The Defendants responded by retaining a private attorney. The attorney sent a letter to
the Meadowses on April 12, 2012, demanding that the Meadowses (1) cease making defamatory
remarks against the Defendants and (2) remove defaming statements from their Facebook page.
During this period, the Health Department received numerous customer complaints about
Berry Meadows and Digging Dirt. According to Enyeart, complaints against Berry Meadows
comprised over two-thirds of all customer complaints to the Health Department about septicsystem installations in 2011–12. A February 2012 report of an Ohio Department of Health
investigation into septic-system malfunctions concluded that seven out of eleven systems
installed by Digging Dirt in 2011 had failed.1 Two complaints to the Health Department alleged
that Berry Meadows took payment for installations but failed to perform any work. The
Defendants forwarded these complaints to local law-enforcement officials, and Berry Meadows
was charged and arrested in each case. However, the prosecutor dismissed charges in both
On August 10, 2012, the Health Department initiated an administrative hearing against
Berry Meadows for multiple violations of the Ohio Administrative Code. In such hearings, the
Health Department brings changes and an independent hearing officer determines whether the
installer committed any violations. The Defendants claim that the hearing was in response to the
numerous complaints against Berry Meadows’s septic installations, while the Meadowses claim
that the proceeding was retaliation for the critical remarks about the Defendants. While such
The OEPA conducted an investigation in response to numerous reports of septic-tank-installation
problems, and examined 60 septic systems that were installed between September 1, 2010, and April 30, 2011, by
nine different installation companies. A total of 14 systems failed, of which 7 were installed by Digging Dirt and
Berry Meadows. No other installation company had more than two failed installations during the same period.
On June 23, 2009, Berry Meadows contracted with Harold Scott to install a septic system, and Scott gave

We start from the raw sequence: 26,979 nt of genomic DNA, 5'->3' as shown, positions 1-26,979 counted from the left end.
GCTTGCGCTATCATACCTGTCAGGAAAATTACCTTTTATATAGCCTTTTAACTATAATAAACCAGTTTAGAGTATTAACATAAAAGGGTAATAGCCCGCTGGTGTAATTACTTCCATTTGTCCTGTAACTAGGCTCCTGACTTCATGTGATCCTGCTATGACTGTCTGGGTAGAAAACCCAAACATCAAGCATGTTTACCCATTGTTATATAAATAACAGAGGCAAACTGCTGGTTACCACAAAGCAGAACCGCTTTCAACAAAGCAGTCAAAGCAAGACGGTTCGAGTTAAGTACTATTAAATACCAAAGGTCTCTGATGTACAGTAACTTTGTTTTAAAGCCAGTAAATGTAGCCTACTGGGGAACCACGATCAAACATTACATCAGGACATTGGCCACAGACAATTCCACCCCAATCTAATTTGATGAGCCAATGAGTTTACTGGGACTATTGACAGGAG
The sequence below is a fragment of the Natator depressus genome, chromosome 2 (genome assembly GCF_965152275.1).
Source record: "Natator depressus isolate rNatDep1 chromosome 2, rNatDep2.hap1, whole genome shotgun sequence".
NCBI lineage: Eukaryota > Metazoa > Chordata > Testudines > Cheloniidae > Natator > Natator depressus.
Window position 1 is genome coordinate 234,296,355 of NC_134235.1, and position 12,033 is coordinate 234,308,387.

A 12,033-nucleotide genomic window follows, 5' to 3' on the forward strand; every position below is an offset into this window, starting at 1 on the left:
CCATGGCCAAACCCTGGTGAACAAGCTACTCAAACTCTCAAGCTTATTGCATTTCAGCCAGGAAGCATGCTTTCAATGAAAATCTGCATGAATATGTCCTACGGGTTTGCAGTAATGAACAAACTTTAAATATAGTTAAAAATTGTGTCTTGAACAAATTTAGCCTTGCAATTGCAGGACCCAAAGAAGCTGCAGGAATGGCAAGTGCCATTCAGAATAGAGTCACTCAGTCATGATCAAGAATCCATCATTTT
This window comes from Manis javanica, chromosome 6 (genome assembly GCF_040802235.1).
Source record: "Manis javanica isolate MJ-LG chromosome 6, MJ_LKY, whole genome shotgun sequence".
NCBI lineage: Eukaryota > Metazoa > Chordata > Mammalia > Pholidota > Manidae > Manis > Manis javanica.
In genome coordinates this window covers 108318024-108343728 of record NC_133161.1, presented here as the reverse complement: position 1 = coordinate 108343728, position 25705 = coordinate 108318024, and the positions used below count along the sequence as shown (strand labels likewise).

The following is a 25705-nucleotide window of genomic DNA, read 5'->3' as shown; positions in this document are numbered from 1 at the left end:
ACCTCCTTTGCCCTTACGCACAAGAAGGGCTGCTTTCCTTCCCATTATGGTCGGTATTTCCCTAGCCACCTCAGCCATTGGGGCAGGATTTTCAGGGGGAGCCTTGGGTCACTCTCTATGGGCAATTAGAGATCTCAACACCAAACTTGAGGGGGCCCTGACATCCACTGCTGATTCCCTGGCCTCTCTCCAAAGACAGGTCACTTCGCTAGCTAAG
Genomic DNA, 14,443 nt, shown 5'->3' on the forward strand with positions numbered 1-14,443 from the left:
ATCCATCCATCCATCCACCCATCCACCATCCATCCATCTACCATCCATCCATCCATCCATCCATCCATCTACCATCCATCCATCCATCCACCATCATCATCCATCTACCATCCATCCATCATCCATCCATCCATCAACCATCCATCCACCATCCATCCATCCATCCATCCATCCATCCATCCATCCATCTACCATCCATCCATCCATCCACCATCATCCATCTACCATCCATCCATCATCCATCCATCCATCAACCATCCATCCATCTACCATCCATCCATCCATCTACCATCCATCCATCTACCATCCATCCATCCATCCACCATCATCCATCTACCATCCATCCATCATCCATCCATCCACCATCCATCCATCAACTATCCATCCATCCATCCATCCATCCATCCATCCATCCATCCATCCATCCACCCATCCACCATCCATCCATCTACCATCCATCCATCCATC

Berry Meadows $6,500 in partial payment. On August 9, 2011, Scott complained to the Health Department that
Digging Dirt had performed no work on this project. Dr. Enyeart forwarded the complaint to the Trumbull County
prosecutor, and Migliozzi relayed the information to the Trumbull County Sheriff’s Office. Scott filed a criminal
complaint against Berry Meadows on May 14, 2012. Berry was arrested the following day, but the prosecutor
dismissed the charges following a preliminary hearing. In 2007, Berry Meadows agreed to install a septic system
for William Ball and Angel Bennet. The complaint alleged that Berry failed to perform any work after he had
received $7,000 in partial payment. Bennett field a criminal complaint against Berry, and a warrant was issued on
April 5, 2012. Berry turned himself in on the next day, and the prosecutor dismissed charges the day after that.
hearings typically last one day, the hearing against Berry Meadows went on for four days and
still did not reach a conclusion. Enyeart prematurely ended the hearing without dropping the
charges against Berry Meadows on November 16, 2012. According to Enyeart, he ended the
hearing because he recognized that Berry Meadows’s defense strategy would prolong the
proceeding by several weeks and the Health Department lacked the resources to continue the
prosecution. The hearing officer ruled in favor of Berry Meadows on February 22, 2013. Even
though he eventually prevailed at the hearing, Berry Meadows claims that the Board of Health
did not renew his installation permit when it expired in December 2012 due to the on-going
proceedings. As a result, he was unable to conduct his business until the Board renewed his
permit in April 2013.
The Meadowses filed suit under 42 U.S.C. § 1983 on September 9, 2012—after the
Defendants brought the hearing but before the expiration of Berry Meadows’s installation
permit—in the United States District Court for the Northern District of Ohio. The amended
complaint named Enyeart, Migliozzi, and several law-enforcement officers as defendants and
alleged malicious-prosecution, equal-protection, and First Amendment retaliation claims.
Enyeart and Migliozzi filed a defamation counterclaim under Ohio state law on the basis of the
Meadowses’ public remarks and Facebook posts. The Meadowses voluntarily dismissed their
claims against the law-enforcement defendants on December 12, 2013.
The Meadowses moved for summary judgment on the defamation counterclaim. The
district court denied the motion, finding that the Defendants were public officials and that there
were genuine issues of material fact as to whether the Meadowses were motivated by actual
malice. The Defendants moved for summary judgment on the basis of qualified immunity. The
district court granted the Defendants’ summary-judgment motion with respect to the
Meadowses’ malicious-prosecution and equal-protection claims, but denied summary judgment
on the Meadowses’ First Amendment retaliation claim. The district court found that genuine